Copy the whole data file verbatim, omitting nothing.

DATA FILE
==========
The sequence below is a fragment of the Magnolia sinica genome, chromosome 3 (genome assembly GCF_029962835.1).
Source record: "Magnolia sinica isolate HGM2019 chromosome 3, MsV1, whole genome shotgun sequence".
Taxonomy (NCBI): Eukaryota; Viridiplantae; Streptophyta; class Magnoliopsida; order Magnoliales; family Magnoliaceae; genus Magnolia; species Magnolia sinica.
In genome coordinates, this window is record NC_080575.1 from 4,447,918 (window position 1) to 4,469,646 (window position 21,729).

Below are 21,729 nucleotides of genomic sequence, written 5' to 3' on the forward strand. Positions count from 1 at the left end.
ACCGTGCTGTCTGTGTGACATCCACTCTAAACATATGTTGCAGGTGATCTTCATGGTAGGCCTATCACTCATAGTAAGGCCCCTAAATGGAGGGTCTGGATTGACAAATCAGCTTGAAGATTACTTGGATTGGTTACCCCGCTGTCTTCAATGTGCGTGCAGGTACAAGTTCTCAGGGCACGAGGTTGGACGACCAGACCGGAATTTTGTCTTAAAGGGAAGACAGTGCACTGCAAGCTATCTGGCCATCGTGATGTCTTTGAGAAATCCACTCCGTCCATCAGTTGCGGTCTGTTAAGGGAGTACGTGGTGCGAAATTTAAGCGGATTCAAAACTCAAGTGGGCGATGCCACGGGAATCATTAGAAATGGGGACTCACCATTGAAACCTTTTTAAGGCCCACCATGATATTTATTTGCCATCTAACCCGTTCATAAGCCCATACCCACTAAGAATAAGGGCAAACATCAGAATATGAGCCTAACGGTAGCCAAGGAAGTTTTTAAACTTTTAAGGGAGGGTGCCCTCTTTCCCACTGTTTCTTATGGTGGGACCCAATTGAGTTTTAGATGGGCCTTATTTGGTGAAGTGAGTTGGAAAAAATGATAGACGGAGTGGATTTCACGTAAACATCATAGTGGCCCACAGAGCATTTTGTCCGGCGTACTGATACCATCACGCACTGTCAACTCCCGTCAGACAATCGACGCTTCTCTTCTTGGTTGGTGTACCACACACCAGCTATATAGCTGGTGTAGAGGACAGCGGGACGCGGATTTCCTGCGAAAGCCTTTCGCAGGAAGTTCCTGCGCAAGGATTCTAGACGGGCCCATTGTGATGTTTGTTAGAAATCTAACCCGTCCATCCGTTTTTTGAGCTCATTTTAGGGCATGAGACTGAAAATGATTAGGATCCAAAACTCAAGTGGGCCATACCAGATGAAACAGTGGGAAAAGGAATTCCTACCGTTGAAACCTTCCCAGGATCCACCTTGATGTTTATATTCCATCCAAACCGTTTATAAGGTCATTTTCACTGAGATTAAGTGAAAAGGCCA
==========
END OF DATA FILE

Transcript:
The sequence below is a fragment of the Magnolia sinica genome, chromosome 3 (genome assembly GCF_029962835.1).
Source record: "Magnolia sinica isolate HGM2019 chromosome 3, MsV1, whole genome shotgun sequence".
Taxonomy (NCBI): Eukaryota; Viridiplantae; Streptophyta; class Magnoliopsida; order Magnoliales; family Magnoliaceae; genus Magnolia; species Magnolia sinica.
In genome coordinates, this window is record NC_080575.1 from 4,447,918 (window position 1) to 4,469,646 (window position 21,729).

Below are 21,729 nucleotides of genomic sequence, written 5' to 3' on the forward strand. Positions count from 1 at the left end.
ACCGTGCTGTCTGTGTGACATCCACTCTAAACATATGTTGCAGGTGATCTTCATGGTAGGCCTATCACTCATAGTAAGGCCCCTAAATGGAGGGTCTGGATTGACAAATCAGCTTGAAGATTACTTGGATTGGTTACCCCGCTGTCTTCAATGTGCGTGCAGGTACAAGTTCTCAGGGCACGAGGTTGGACGACCAGACCGGAATTTTGTCTTAAAGGGAAGACAGTGCACTGCAAGCTATCTGGCCATCGTGATGTCTTTGAGAAATCCACTCCGTCCATCAGTTGCGGTCTGTTAAGGGAGTACGTGGTGCGAAATTTAAGCGGATTCAAAACTCAAGTGGGCGATGCCACGGGAATCATTAGAAATGGGGACTCACCATTGAAACCTTTTTAAGGCCCACCATGATATTTATTTGCCATCTAACCCGTTCATAAGCCCATACCCACTAAGAATAAGGGCAAACATCAGAATATGAGCCTAACGGTAGCCAAGGAAGTTTTTAAACTTTTAAGGGAGGGTGCCCTCTTTCCCACTGTTTCTTATGGTGGGACCCAATTGAGTTTTAGATGGGCCTTATTTGGTGAAGTGAGTTGGAAAAAATGATAGACGGAGTGGATTTCACGTAAACATCATAGTGGCCCACAGAGCATTTTGTCCGGCGTACTGATACCATCACGCACTGTCAACTCCCGTCAGACAATCGACGCTTCTCTTCTTGGTTGGTGTACCACACACCAGCTATATAGCTGGTGTAGAGGACAGCGGGACGCGGATTTCCTGCGAAAGCCTTTCGCAGGAAGTTCCTGCGCAAGGATTCTAGACGGGCCCATTGTGATGTTTGTTAGAAATCTAACCCGTCCATCCGTTTTTTGAGCTCATTTTAGGGCATGAGACTGAAAATGATTAGGATCCAAAACTCAAGTGGGCCATACCAGATGAAACAGTGGGAAAAGGAATTCCTACCGTTGAAACCTTCCCAGGATCCACCTTGATGTTTATATTCCATCCAAACCGTTTATAAGGTCATTTTCACTGAGATTAAGTGAAAAGGCCA